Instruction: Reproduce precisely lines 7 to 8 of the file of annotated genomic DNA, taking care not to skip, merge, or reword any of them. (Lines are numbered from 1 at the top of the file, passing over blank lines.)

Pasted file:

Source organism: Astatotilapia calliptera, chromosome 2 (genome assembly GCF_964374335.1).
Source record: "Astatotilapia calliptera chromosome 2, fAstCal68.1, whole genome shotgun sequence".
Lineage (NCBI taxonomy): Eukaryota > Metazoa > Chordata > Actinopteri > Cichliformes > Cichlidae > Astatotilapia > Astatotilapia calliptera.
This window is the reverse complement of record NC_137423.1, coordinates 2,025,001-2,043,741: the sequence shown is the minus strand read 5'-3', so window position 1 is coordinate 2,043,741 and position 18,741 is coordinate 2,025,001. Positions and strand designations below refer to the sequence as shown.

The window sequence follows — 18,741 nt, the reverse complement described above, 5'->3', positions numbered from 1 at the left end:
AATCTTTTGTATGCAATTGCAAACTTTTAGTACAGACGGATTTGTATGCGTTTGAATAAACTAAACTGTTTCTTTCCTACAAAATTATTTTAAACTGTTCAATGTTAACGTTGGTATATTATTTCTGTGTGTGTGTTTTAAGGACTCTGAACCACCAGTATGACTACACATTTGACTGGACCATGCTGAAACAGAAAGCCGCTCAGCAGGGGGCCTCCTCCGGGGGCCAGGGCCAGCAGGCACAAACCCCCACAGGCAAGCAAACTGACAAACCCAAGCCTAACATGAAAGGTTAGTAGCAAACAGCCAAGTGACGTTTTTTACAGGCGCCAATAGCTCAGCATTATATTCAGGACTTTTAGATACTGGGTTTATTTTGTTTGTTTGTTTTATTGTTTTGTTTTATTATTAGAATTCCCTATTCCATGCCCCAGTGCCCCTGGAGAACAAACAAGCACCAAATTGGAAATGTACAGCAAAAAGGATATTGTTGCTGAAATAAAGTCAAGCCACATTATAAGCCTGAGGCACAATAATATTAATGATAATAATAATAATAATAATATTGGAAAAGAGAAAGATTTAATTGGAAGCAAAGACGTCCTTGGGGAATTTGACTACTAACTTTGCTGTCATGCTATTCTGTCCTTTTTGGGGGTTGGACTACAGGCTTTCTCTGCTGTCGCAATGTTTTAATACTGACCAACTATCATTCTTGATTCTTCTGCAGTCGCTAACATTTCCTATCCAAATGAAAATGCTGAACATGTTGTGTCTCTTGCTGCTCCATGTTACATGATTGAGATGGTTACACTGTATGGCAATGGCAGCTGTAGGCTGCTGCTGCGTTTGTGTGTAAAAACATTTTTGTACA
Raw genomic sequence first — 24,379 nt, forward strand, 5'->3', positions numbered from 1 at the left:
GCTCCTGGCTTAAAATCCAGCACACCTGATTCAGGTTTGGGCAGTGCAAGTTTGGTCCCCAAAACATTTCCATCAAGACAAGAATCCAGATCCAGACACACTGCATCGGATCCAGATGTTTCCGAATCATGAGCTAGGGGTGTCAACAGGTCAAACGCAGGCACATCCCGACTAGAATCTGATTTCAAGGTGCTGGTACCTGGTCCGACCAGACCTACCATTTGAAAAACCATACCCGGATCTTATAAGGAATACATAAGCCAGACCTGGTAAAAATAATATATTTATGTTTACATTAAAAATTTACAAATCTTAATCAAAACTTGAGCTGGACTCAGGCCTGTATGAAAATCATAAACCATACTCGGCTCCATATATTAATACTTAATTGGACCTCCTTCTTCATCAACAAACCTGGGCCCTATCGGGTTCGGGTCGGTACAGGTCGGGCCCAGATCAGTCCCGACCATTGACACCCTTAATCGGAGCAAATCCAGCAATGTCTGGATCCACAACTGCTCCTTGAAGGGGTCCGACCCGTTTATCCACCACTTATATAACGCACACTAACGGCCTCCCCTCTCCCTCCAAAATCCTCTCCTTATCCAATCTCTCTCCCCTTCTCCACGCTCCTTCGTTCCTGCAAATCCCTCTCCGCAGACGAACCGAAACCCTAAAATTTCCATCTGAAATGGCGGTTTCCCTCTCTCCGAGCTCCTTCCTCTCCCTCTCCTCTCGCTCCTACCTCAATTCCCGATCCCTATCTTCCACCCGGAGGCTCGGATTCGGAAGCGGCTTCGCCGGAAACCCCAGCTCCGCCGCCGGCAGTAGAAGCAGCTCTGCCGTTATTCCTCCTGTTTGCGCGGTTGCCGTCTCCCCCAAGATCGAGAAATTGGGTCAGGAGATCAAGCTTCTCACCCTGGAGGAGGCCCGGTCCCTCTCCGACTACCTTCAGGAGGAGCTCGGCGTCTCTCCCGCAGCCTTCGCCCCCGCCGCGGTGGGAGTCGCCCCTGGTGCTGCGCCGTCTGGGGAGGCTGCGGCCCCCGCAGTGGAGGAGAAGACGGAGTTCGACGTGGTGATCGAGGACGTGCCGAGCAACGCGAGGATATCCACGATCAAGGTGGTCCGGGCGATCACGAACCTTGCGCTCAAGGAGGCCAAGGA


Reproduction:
Raw genomic sequence first — 24,379 nt, forward strand, 5'->3', positions numbered from 1 at the left:
GCTCCTGGCTTAAAATCCAGCACACCTGATTCAGGTTTGGGCAGTGCAAGTTTGGTCCCCAAAACATTTCCATCAAGACAAGAATCCAGATCCAGACACACTGCATCGGATCCAGATGTTTCCGAATCATGAGCTAGGGGTGTCAACAGGTCAAACGCAGGCACATCCCGACTAGAATCTGATTTCAAGGTGCTGGTACCTGGTCCGACCAGACCTACCATTTGAAAAACCATACCCGGATCTTATAAGGAATACATAAGCCAGACCTGGTAAAAATAATATATTTATGTTTACATTAAAAATTTACAAATCTTAATCAAAACTTGAGCTGGACTCAGGCCTGTATGAAAATCATAAACCATACTCGGCTCCATATATTAATACTTAATTGGACCTCCTTCTTCATCAACAAACCTGGGCCCTATCGGGTTCGGGTCGGTACAGGTCGGGCCCAGATCAGTCCCGACCATTGACACCCTTAATCGGAGCAAATCCAGCAATGTCTGGATCCACAACTGCTCCTTGAAGGGGTCCGACCCGTTTATCCACCACTTATATAACGCACACTAACGGCCTCCCCTCTCCCTCCAAAATCCTCTCCTTATCCAATCTCTCTCCCCTTCTCCACGCTCCTTCGTTCCTGCAAATCCCTCTCCGCAGACGAACCGAAACCCTAAAATTTCCATCTGAAATGGCGGTTTCCCTCTCTCCGAGCTCCTTCCTCTCCCTCTCCTCTCGCTCCTACCTCAATTCCCGATCCCTATCTTCCACCCGGAGGCTCGGATTCGGAAGCGGCTTCGCCGGAAACCCCAGCTCCGCCGCCGGCAGTAGAAGCAGCTCTGCCGTTATTCCTCCTGTTTGCGCGGTTGCCGTCTCCCCCAAGATCGAGAAATTGGGTCAGGAGATCAAGCTTCTCACCCTGGAGGAGGCCCGGTCCCTCTCCGACTACCTTCAGGAGGAGCTCGGCGTCTCTCCCGCAGCCTTCGCCCCCGCCGCGGTGGGAGTCGCCCCTGGTGCTGCGCCGTCTGGGGAGGCTGCGGCCCCCGCAGTGGAGGAGAAGACGGAGTTCGACGTGGTGATCGAGGACGTGCCGAGCAACGCGAGGATATCCACGATCAAGGTGGTCCGGGCGATCACGAACCTTGCGCTCAAGGAGGCCAAGGA